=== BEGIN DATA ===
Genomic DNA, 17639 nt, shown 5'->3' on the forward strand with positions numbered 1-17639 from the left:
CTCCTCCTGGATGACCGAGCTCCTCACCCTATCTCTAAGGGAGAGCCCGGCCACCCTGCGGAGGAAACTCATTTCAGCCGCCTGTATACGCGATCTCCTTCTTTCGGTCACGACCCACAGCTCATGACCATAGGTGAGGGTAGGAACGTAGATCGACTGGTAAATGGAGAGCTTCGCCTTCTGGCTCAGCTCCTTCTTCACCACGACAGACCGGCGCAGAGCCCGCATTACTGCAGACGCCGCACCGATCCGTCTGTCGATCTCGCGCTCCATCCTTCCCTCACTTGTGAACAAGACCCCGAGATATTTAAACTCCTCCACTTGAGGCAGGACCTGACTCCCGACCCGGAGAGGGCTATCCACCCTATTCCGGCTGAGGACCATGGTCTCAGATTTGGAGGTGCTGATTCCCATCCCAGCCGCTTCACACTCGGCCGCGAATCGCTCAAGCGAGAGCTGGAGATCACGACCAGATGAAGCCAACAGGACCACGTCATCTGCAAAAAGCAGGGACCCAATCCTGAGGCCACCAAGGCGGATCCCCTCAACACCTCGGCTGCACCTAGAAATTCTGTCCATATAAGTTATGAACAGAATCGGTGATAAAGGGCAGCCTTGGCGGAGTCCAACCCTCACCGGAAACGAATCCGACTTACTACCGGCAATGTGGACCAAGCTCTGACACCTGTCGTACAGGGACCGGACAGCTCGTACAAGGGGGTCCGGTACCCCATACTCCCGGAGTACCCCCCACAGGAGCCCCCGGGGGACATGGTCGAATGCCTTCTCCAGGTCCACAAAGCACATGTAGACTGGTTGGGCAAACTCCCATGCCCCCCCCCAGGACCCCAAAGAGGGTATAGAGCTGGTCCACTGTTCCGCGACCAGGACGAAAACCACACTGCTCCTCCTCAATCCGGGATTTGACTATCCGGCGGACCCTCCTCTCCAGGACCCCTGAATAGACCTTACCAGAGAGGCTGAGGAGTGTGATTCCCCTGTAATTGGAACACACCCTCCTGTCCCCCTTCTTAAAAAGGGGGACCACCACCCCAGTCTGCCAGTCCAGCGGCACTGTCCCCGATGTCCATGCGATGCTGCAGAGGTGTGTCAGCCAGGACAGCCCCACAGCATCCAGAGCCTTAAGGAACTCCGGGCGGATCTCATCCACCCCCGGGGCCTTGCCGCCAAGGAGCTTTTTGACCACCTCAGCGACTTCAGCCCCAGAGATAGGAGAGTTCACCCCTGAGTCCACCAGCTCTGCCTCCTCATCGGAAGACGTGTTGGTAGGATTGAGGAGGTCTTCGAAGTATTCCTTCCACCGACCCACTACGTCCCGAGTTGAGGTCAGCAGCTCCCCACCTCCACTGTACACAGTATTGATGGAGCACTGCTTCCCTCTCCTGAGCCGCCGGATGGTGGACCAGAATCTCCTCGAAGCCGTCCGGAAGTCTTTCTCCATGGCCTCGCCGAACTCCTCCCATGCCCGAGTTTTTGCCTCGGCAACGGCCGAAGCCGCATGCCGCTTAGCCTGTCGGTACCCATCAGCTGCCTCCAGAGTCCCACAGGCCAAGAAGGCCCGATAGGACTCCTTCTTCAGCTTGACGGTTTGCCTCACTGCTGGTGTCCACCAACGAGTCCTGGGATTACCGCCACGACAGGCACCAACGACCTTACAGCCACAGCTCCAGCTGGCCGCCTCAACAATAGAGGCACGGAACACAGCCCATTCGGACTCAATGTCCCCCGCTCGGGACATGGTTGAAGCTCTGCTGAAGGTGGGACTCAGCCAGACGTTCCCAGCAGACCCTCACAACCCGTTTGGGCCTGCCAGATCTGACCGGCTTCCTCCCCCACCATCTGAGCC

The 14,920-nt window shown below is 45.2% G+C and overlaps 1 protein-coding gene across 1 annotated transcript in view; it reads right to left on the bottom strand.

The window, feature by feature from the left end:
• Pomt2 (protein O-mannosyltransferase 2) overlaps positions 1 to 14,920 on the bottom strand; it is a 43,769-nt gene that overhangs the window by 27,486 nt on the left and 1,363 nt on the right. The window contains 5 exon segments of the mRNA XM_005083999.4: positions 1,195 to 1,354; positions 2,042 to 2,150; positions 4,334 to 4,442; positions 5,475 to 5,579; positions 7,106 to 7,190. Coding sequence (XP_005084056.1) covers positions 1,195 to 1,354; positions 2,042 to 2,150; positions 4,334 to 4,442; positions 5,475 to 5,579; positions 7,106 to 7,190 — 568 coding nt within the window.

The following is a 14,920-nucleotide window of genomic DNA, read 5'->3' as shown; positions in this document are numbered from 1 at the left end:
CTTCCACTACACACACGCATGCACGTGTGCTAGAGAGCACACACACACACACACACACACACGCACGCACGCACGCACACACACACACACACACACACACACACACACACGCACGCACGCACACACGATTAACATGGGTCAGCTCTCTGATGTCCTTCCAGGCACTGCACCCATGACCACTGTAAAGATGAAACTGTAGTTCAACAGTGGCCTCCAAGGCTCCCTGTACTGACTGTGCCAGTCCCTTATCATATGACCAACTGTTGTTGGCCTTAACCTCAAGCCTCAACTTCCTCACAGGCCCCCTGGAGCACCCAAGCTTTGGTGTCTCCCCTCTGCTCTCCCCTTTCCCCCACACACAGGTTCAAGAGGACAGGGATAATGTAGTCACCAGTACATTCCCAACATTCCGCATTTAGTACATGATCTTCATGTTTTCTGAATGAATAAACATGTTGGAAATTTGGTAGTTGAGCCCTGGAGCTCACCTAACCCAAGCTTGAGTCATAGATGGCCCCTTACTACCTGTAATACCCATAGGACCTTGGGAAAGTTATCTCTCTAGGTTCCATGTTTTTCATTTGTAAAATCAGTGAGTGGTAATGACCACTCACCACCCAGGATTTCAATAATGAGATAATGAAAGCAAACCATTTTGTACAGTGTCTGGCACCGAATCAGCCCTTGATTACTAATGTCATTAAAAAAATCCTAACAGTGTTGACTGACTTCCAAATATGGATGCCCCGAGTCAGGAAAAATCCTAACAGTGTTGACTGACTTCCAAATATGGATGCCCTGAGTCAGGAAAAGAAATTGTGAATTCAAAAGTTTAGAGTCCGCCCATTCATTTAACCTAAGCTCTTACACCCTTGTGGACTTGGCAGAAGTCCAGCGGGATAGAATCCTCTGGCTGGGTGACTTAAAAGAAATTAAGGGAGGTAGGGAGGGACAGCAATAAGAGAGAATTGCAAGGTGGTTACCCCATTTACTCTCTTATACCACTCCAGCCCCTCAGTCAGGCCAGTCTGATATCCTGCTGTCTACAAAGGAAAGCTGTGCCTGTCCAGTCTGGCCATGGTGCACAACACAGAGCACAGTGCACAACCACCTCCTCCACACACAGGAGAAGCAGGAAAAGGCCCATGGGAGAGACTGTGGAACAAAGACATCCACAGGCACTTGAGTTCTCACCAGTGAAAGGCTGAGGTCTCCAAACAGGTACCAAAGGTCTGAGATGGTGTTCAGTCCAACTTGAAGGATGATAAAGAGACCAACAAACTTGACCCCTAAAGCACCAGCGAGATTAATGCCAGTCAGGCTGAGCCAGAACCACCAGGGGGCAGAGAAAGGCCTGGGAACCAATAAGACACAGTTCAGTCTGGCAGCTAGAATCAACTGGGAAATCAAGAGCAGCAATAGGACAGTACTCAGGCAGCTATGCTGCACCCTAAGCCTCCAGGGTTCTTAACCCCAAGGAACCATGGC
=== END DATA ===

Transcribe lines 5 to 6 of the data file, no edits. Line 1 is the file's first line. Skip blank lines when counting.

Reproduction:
• Pomt2 (protein O-mannosyltransferase 2) overlaps positions 1 to 14,920 on the bottom strand; it is a 43,769-nt gene that overhangs the window by 27,486 nt on the left and 1,363 nt on the right. The window contains 5 exon segments of the mRNA XM_005083999.4: positions 1,195 to 1,354; positions 2,042 to 2,150; positions 4,334 to 4,442; positions 5,475 to 5,579; positions 7,106 to 7,190. Coding sequence (XP_005084056.1) covers positions 1,195 to 1,354; positions 2,042 to 2,150; positions 4,334 to 4,442; positions 5,475 to 5,579; positions 7,106 to 7,190 — 568 coding nt within the window.

The following is a 14,920-nucleotide window of genomic DNA, read 5'->3' as shown; positions in this document are numbered from 1 at the left end: